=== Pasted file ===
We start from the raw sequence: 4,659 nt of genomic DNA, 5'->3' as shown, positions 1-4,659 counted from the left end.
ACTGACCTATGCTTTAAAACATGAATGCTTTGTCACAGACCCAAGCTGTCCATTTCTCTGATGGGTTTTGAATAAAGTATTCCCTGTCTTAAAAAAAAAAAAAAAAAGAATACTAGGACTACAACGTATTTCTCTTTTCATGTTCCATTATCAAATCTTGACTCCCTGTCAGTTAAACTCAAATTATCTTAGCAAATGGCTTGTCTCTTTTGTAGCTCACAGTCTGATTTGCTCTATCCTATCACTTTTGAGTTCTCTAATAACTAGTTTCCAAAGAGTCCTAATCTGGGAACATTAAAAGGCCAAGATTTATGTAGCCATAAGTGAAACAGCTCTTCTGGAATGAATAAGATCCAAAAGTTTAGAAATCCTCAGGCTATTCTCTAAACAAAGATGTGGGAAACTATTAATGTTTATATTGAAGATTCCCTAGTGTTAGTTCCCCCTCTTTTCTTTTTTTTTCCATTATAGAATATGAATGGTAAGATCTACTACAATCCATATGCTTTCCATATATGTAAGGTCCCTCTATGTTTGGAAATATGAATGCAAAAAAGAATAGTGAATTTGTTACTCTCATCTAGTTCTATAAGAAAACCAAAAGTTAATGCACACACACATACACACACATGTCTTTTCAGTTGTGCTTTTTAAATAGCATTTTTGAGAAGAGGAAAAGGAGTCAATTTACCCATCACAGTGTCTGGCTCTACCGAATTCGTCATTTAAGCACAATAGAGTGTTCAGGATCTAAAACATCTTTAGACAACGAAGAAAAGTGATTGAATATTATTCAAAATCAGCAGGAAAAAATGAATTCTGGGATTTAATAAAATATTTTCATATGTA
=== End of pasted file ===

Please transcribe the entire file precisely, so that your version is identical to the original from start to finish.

We start from the raw sequence: 4,659 nt of genomic DNA, 5'->3' as shown, positions 1-4,659 counted from the left end.
ACTGACCTATGCTTTAAAACATGAATGCTTTGTCACAGACCCAAGCTGTCCATTTCTCTGATGGGTTTTGAATAAAGTATTCCCTGTCTTAAAAAAAAAAAAAAAAAGAATACTAGGACTACAACGTATTTCTCTTTTCATGTTCCATTATCAAATCTTGACTCCCTGTCAGTTAAACTCAAATTATCTTAGCAAATGGCTTGTCTCTTTTGTAGCTCACAGTCTGATTTGCTCTATCCTATCACTTTTGAGTTCTCTAATAACTAGTTTCCAAAGAGTCCTAATCTGGGAACATTAAAAGGCCAAGATTTATGTAGCCATAAGTGAAACAGCTCTTCTGGAATGAATAAGATCCAAAAGTTTAGAAATCCTCAGGCTATTCTCTAAACAAAGATGTGGGAAACTATTAATGTTTATATTGAAGATTCCCTAGTGTTAGTTCCCCCTCTTTTCTTTTTTTTTCCATTATAGAATATGAATGGTAAGATCTACTACAATCCATATGCTTTCCATATATGTAAGGTCCCTCTATGTTTGGAAATATGAATGCAAAAAAGAATAGTGAATTTGTTACTCTCATCTAGTTCTATAAGAAAACCAAAAGTTAATGCACACACACATACACACACATGTCTTTTCAGTTGTGCTTTTTAAATAGCATTTTTGAGAAGAGGAAAAGGAGTCAATTTACCCATCACAGTGTCTGGCTCTACCGAATTCGTCATTTAAGCACAATAGAGTGTTCAGGATCTAAAACATCTTTAGACAACGAAGAAAAGTGATTGAATATTATTCAAAATCAGCAGGAAAAAATGAATTCTGGGATTTAATAAAATATTTTCATATGTA